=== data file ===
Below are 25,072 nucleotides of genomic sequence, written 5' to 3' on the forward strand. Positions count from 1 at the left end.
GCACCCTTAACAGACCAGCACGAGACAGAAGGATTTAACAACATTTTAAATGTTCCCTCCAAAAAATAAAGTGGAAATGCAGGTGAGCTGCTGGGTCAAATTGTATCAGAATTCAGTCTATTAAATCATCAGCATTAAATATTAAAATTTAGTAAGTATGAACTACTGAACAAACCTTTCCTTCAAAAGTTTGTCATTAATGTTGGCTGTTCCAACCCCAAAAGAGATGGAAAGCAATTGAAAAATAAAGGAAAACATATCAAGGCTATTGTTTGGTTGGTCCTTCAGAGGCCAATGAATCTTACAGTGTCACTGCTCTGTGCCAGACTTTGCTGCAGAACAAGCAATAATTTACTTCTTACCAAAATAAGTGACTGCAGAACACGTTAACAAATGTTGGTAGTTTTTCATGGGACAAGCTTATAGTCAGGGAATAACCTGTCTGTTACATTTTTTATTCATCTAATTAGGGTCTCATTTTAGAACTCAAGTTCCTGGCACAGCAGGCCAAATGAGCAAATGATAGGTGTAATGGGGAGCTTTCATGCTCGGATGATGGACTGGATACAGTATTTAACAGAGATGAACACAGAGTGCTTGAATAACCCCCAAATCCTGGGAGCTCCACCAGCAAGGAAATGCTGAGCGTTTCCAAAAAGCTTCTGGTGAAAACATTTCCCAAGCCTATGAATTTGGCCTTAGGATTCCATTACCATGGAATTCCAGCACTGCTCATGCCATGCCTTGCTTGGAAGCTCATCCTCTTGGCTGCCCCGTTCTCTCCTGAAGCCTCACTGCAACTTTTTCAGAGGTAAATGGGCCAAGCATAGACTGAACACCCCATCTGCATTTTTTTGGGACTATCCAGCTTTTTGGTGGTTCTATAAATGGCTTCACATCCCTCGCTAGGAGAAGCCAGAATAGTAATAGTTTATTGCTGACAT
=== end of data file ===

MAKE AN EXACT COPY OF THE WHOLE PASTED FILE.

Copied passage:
Below are 25,072 nucleotides of genomic sequence, written 5' to 3' on the forward strand. Positions count from 1 at the left end.
GCACCCTTAACAGACCAGCACGAGACAGAAGGATTTAACAACATTTTAAATGTTCCCTCCAAAAAATAAAGTGGAAATGCAGGTGAGCTGCTGGGTCAAATTGTATCAGAATTCAGTCTATTAAATCATCAGCATTAAATATTAAAATTTAGTAAGTATGAACTACTGAACAAACCTTTCCTTCAAAAGTTTGTCATTAATGTTGGCTGTTCCAACCCCAAAAGAGATGGAAAGCAATTGAAAAATAAAGGAAAACATATCAAGGCTATTGTTTGGTTGGTCCTTCAGAGGCCAATGAATCTTACAGTGTCACTGCTCTGTGCCAGACTTTGCTGCAGAACAAGCAATAATTTACTTCTTACCAAAATAAGTGACTGCAGAACACGTTAACAAATGTTGGTAGTTTTTCATGGGACAAGCTTATAGTCAGGGAATAACCTGTCTGTTACATTTTTTATTCATCTAATTAGGGTCTCATTTTAGAACTCAAGTTCCTGGCACAGCAGGCCAAATGAGCAAATGATAGGTGTAATGGGGAGCTTTCATGCTCGGATGATGGACTGGATACAGTATTTAACAGAGATGAACACAGAGTGCTTGAATAACCCCCAAATCCTGGGAGCTCCACCAGCAAGGAAATGCTGAGCGTTTCCAAAAAGCTTCTGGTGAAAACATTTCCCAAGCCTATGAATTTGGCCTTAGGATTCCATTACCATGGAATTCCAGCACTGCTCATGCCATGCCTTGCTTGGAAGCTCATCCTCTTGGCTGCCCCGTTCTCTCCTGAAGCCTCACTGCAACTTTTTCAGAGGTAAATGGGCCAAGCATAGACTGAACACCCCATCTGCATTTTTTTGGGACTATCCAGCTTTTTGGTGGTTCTATAAATGGCTTCACATCCCTCGCTAGGAGAAGCCAGAATAGTAATAGTTTATTGCTGACAT